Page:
And, as we now know, the case went to trial and the accused were acquitted on all charges.

Of course, nobody but the jury knows exactly why they were ultimately not satisfied beyond reasonable doubt in relation to the charges, and I doubt that it could just be put down to the complexity of the charges.

But what perhaps can be said is this: the underlying factual allegations in the case were not overly complex or difficult.

And yet, when I recently had cause to read the trial judge’s meticulous and articulate directions of law in relation to the elements of the offences, the complexity of the legal case that confronted the jury was plain to see. The written directions concerning the elements of the offences which the trial judge provided to the jury, and which his Honour no doubt explained and developed orally in the course of his summing up, were exceptionally long and complex. The written directions concerning the elements of the first charge alone extended to seven pages!

One wonders whether, to adapt the Chief Justice’s words, the jury had difficulty appreciating the moral wrong that was allegedly involved in the charges once they were required to wade through the complex directions of law. And if a jury doesn’t appreciate the moral wrong, it is hard to see them convicting.

I should stress again that I am merely speculating here. I have no idea – and no particular insight into – why the jury ultimately acquitted. I am certainly not seeking to question or undermine in any way any aspect of the trial or the jury’s verdict.

I also had cause to consider the complexity of the offence provisions at the interlocutory stages of the Citigroup bank cartel case. The issue arose in that case because the accused applied to strike out the charges in the indictment on the basis that they had not been properly particularised. They argued that the charges essentially just repeated the words of the offence provisions in question. I upheld that argument but permitted the filing of a replacement indictment. The replacement indictment prompted a further strike out application, which I also upheld. It was only after that second decision that the prosecutor filed a compliant indictment – or at least an indictment that was not the subject of a further strike out application. Needless to say, the indictment turned out to be very long and complex. Indeed, it was probably the most complex indictment I have ever seen.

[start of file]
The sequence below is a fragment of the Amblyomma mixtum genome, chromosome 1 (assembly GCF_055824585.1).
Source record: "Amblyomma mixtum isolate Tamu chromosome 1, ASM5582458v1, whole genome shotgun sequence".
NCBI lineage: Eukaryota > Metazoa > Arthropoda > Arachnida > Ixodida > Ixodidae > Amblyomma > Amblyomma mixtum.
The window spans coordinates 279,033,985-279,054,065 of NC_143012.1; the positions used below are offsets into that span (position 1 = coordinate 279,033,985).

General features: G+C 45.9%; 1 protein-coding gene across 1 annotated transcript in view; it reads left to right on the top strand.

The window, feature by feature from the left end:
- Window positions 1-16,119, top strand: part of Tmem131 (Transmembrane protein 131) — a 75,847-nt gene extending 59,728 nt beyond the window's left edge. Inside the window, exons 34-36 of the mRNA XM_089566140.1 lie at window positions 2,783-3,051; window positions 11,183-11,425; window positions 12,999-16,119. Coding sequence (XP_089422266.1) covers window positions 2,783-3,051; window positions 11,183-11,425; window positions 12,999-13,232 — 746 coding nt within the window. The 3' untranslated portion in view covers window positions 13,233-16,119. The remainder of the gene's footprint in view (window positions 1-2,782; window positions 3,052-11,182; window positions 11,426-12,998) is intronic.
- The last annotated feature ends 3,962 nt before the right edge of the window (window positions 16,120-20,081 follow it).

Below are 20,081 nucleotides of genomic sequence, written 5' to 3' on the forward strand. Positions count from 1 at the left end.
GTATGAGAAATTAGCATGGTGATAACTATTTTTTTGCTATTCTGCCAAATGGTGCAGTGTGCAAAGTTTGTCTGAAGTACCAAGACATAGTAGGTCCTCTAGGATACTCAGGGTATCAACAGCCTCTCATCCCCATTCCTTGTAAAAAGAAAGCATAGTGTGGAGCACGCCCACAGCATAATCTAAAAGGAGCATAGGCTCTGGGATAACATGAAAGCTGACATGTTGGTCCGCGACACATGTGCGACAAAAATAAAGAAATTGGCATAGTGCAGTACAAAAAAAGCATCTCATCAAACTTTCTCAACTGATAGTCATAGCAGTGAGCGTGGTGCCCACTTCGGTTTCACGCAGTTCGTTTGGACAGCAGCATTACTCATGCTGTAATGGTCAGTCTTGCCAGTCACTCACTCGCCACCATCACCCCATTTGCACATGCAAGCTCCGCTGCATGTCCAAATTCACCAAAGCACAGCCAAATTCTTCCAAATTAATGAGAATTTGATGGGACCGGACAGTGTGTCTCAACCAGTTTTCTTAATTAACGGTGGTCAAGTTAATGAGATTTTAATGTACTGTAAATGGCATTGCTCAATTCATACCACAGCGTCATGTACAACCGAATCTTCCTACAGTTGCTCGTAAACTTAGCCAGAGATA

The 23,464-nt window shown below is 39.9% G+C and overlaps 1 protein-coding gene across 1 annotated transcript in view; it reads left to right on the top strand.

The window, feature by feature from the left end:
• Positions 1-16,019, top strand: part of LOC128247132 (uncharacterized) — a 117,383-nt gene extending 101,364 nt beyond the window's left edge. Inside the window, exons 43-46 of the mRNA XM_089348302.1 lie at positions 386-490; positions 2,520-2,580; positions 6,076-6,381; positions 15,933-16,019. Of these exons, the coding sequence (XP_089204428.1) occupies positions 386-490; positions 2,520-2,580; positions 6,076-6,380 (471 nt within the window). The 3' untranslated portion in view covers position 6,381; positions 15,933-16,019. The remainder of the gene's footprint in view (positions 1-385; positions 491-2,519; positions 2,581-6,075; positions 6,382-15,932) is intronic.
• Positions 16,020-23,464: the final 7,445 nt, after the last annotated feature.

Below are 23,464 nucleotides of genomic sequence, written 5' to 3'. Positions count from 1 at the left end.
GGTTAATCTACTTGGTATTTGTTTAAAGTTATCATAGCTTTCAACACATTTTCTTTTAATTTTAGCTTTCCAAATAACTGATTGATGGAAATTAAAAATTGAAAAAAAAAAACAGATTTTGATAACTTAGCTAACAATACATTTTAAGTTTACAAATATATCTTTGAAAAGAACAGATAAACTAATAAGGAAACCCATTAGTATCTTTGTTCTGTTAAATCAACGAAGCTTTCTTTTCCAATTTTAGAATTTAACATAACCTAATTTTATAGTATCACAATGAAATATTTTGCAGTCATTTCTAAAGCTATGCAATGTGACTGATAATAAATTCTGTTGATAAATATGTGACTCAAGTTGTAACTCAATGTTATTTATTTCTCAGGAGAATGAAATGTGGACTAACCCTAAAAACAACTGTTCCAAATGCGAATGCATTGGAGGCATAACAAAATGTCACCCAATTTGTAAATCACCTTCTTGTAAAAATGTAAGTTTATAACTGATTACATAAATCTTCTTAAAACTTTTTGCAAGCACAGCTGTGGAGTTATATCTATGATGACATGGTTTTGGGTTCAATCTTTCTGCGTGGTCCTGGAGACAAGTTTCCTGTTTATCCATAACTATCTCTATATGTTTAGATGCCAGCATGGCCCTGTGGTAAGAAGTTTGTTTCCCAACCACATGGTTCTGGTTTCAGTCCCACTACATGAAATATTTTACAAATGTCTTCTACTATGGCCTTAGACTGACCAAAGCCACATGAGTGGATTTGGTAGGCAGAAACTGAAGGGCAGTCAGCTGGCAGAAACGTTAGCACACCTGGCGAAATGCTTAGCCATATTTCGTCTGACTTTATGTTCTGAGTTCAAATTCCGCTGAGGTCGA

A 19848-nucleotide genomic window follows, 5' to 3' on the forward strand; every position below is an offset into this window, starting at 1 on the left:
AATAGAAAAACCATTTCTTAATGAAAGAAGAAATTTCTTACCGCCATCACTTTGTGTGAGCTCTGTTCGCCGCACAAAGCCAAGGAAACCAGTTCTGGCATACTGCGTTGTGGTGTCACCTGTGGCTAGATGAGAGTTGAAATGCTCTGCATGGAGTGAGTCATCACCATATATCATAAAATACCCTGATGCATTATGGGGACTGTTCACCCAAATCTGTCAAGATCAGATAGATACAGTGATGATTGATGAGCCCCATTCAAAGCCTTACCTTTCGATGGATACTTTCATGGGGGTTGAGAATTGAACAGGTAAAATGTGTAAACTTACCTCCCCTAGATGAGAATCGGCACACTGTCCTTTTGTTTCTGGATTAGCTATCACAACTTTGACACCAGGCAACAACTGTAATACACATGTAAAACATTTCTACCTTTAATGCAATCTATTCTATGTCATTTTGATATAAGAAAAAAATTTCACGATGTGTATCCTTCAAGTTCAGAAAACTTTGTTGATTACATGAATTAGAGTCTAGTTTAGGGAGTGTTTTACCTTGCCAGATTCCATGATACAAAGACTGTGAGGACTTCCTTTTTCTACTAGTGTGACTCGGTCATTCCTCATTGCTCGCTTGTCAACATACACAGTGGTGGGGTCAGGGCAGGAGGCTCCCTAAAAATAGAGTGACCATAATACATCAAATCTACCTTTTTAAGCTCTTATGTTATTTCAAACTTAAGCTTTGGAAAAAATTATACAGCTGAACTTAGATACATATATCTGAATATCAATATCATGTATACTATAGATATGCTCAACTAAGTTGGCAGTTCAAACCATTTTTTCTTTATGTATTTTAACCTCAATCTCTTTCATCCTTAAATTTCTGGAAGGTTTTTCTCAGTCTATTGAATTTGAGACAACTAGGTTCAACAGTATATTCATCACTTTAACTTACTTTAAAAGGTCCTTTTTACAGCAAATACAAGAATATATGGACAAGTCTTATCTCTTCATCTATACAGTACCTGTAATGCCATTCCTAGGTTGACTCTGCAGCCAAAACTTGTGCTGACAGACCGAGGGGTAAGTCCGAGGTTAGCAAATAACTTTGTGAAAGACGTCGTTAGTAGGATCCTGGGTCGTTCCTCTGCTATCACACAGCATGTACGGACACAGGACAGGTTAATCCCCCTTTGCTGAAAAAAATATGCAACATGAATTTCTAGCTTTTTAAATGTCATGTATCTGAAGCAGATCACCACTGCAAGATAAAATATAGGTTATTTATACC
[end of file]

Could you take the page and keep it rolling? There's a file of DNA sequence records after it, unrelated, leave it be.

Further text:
The point that I would make is this.

The underlying factual allegations in the bank cartel case were, again, not particularly complex. Yet the prosecutor nonetheless had considerable difficulty drafting the charges in a way that clearly and concisely articulated the essential legal and factual allegations. And that, in my assessment, was in no small part due to the complexity of the offence provisions themselves.

And, as most of you no doubt know, the prosecutor subsequently discontinued the prosecution. That occurred on the morning of the hearing of an application in the nature of a demurrer. That is not to say that the discontinuance necessarily had anything to do with the issues with the form of the indictment, or indeed the interesting issues that were to be addressed in the context of the demurrer. The precise reasons for the prosecutor’s change of position are unclear.

Committal proceedings

That then provides a convenient segue to the next issue which I will briefly address, which is the appropriateness and utility of committal proceedings in State or Territory magistrates’ courts in cases like the Citigroup bank cartel case.